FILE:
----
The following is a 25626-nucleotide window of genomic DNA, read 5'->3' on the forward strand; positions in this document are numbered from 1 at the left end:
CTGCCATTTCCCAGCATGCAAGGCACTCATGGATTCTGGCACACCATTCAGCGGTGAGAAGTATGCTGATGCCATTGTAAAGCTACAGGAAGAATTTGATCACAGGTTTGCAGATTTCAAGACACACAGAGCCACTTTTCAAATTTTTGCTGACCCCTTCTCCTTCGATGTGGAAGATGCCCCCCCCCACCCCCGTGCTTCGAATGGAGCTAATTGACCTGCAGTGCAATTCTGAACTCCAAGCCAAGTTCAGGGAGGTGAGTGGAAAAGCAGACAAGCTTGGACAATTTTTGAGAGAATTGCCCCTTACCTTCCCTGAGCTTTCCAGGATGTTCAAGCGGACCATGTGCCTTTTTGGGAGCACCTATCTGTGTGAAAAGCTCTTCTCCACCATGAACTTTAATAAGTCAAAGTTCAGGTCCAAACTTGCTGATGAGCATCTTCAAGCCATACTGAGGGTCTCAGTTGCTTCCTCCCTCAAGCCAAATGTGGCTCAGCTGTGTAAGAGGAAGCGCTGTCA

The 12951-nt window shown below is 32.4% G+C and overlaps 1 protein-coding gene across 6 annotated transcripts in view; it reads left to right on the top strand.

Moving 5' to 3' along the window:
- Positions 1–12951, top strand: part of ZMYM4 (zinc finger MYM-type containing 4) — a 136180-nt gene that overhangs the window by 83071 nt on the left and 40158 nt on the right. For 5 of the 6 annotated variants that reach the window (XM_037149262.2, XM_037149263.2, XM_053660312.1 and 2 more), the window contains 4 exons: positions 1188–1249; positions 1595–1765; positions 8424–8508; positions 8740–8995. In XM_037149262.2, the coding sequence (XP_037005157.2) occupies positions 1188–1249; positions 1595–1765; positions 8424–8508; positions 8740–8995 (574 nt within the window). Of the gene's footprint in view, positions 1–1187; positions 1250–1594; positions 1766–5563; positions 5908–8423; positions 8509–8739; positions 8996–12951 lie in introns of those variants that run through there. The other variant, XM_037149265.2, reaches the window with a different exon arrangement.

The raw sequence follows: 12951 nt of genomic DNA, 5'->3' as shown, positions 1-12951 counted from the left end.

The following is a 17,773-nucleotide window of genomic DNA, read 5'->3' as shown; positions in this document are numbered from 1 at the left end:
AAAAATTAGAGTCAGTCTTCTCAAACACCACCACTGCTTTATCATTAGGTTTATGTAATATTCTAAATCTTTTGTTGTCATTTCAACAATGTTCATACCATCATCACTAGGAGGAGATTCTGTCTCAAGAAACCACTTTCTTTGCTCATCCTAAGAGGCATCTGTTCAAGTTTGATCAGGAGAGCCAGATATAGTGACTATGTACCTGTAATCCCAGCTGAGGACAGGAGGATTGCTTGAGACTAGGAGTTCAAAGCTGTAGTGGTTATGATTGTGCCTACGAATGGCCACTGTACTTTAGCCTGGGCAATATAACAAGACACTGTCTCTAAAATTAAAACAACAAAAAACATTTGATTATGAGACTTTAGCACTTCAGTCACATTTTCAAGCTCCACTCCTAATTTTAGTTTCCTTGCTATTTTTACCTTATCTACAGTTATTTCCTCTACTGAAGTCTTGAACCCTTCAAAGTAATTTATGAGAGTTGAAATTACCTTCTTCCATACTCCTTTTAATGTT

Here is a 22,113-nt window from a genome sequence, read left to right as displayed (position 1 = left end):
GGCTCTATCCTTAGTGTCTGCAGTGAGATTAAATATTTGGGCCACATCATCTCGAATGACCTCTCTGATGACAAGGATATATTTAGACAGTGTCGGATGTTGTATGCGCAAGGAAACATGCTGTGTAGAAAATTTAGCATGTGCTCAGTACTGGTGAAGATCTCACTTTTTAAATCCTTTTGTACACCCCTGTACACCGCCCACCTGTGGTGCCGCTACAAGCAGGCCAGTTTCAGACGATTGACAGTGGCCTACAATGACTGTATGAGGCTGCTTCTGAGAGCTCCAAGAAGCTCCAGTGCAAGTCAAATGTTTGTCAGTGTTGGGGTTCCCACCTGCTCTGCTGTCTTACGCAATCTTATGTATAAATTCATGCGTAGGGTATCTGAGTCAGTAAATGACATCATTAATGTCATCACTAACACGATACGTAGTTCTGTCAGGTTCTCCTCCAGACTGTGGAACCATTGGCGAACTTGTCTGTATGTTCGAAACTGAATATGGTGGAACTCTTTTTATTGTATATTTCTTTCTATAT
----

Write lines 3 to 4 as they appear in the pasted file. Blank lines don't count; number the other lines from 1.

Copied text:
The 12951-nt window shown below is 32.4% G+C and overlaps 1 protein-coding gene across 6 annotated transcripts in view; it reads left to right on the top strand.

Moving 5' to 3' along the window: